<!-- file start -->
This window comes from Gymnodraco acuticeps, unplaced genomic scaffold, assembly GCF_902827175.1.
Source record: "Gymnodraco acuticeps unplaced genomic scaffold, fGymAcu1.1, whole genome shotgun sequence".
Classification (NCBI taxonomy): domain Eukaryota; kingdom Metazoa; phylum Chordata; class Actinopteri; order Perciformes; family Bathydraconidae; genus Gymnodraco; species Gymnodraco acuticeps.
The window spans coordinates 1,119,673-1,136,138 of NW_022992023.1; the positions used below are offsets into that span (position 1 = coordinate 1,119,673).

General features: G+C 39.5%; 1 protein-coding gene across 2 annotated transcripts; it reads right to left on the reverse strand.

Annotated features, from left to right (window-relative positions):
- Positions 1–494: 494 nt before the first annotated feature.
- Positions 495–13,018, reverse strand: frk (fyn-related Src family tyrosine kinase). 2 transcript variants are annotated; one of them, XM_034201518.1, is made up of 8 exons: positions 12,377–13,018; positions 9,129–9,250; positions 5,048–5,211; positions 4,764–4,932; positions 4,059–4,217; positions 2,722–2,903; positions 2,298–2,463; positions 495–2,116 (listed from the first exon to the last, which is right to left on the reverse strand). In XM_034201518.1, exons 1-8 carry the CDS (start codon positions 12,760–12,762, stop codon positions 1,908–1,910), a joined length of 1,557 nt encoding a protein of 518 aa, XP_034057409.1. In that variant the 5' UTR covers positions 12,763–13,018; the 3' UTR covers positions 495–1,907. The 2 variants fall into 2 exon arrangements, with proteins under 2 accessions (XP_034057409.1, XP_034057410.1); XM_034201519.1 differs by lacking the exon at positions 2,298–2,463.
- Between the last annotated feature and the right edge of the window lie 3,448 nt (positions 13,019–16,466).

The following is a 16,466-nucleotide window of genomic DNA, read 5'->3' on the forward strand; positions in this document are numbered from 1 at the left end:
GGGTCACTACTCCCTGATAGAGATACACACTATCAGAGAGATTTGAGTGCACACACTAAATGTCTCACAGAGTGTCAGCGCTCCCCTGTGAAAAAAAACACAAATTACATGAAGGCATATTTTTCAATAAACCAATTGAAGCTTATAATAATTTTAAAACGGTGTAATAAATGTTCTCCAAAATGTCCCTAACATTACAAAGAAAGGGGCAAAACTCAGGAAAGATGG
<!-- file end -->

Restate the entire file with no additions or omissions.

This window comes from Gymnodraco acuticeps, unplaced genomic scaffold, assembly GCF_902827175.1.
Source record: "Gymnodraco acuticeps unplaced genomic scaffold, fGymAcu1.1, whole genome shotgun sequence".
Classification (NCBI taxonomy): domain Eukaryota; kingdom Metazoa; phylum Chordata; class Actinopteri; order Perciformes; family Bathydraconidae; genus Gymnodraco; species Gymnodraco acuticeps.
The window spans coordinates 1,119,673-1,136,138 of NW_022992023.1; the positions used below are offsets into that span (position 1 = coordinate 1,119,673).

General features: G+C 39.5%; 1 protein-coding gene across 2 annotated transcripts; it reads right to left on the reverse strand.

Annotated features, from left to right (window-relative positions):
- Positions 1–494: 494 nt before the first annotated feature.
- Positions 495–13,018, reverse strand: frk (fyn-related Src family tyrosine kinase). 2 transcript variants are annotated; one of them, XM_034201518.1, is made up of 8 exons: positions 12,377–13,018; positions 9,129–9,250; positions 5,048–5,211; positions 4,764–4,932; positions 4,059–4,217; positions 2,722–2,903; positions 2,298–2,463; positions 495–2,116 (listed from the first exon to the last, which is right to left on the reverse strand). In XM_034201518.1, exons 1-8 carry the CDS (start codon positions 12,760–12,762, stop codon positions 1,908–1,910), a joined length of 1,557 nt encoding a protein of 518 aa, XP_034057409.1. In that variant the 5' UTR covers positions 12,763–13,018; the 3' UTR covers positions 495–1,907. The 2 variants fall into 2 exon arrangements, with proteins under 2 accessions (XP_034057409.1, XP_034057410.1); XM_034201519.1 differs by lacking the exon at positions 2,298–2,463.
- Between the last annotated feature and the right edge of the window lie 3,448 nt (positions 13,019–16,466).

The following is a 16,466-nucleotide window of genomic DNA, read 5'->3' on the forward strand; positions in this document are numbered from 1 at the left end:
GGGTCACTACTCCCTGATAGAGATACACACTATCAGAGAGATTTGAGTGCACACACTAAATGTCTCACAGAGTGTCAGCGCTCCCCTGTGAAAAAAAACACAAATTACATGAAGGCATATTTTTCAATAAACCAATTGAAGCTTATAATAATTTTAAAACGGTGTAATAAATGTTCTCCAAAATGTCCCTAACATTACAAAGAAAGGGGCAAAACTCAGGAAAGATGG